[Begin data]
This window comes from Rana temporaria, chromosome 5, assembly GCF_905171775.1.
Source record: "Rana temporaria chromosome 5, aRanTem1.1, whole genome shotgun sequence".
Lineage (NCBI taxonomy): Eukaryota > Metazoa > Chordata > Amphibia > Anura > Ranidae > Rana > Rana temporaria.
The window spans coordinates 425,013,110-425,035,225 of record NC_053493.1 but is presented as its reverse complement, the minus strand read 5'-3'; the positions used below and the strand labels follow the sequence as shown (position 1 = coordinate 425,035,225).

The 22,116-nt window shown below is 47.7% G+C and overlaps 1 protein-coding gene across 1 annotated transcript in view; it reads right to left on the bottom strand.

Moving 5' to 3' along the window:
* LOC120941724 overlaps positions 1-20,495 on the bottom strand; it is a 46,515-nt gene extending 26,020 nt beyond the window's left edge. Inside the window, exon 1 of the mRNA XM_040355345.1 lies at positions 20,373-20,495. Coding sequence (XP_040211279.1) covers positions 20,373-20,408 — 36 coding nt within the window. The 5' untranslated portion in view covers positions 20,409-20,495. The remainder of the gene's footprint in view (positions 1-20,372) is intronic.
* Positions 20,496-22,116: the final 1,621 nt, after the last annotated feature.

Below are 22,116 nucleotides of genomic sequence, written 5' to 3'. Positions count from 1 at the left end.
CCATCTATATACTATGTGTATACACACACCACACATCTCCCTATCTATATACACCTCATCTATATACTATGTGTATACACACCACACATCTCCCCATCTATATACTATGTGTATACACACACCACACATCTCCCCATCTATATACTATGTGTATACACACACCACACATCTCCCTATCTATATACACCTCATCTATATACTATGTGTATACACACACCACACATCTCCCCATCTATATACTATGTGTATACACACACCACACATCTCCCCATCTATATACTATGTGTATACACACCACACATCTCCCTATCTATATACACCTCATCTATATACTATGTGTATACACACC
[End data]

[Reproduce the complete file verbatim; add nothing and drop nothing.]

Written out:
This window comes from Rana temporaria, chromosome 5, assembly GCF_905171775.1.
Source record: "Rana temporaria chromosome 5, aRanTem1.1, whole genome shotgun sequence".
Lineage (NCBI taxonomy): Eukaryota > Metazoa > Chordata > Amphibia > Anura > Ranidae > Rana > Rana temporaria.
The window spans coordinates 425,013,110-425,035,225 of record NC_053493.1 but is presented as its reverse complement, the minus strand read 5'-3'; the positions used below and the strand labels follow the sequence as shown (position 1 = coordinate 425,035,225).

The 22,116-nt window shown below is 47.7% G+C and overlaps 1 protein-coding gene across 1 annotated transcript in view; it reads right to left on the bottom strand.

Moving 5' to 3' along the window:
* LOC120941724 overlaps positions 1-20,495 on the bottom strand; it is a 46,515-nt gene extending 26,020 nt beyond the window's left edge. Inside the window, exon 1 of the mRNA XM_040355345.1 lies at positions 20,373-20,495. Coding sequence (XP_040211279.1) covers positions 20,373-20,408 — 36 coding nt within the window. The 5' untranslated portion in view covers positions 20,409-20,495. The remainder of the gene's footprint in view (positions 1-20,372) is intronic.
* Positions 20,496-22,116: the final 1,621 nt, after the last annotated feature.

Below are 22,116 nucleotides of genomic sequence, written 5' to 3'. Positions count from 1 at the left end.
CCATCTATATACTATGTGTATACACACACCACACATCTCCCTATCTATATACACCTCATCTATATACTATGTGTATACACACCACACATCTCCCCATCTATATACTATGTGTATACACACACCACACATCTCCCCATCTATATACTATGTGTATACACACACCACACATCTCCCTATCTATATACACCTCATCTATATACTATGTGTATACACACACCACACATCTCCCCATCTATATACTATGTGTATACACACACCACACATCTCCCCATCTATATACTATGTGTATACACACCACACATCTCCCTATCTATATACACCTCATCTATATACTATGTGTATACACACC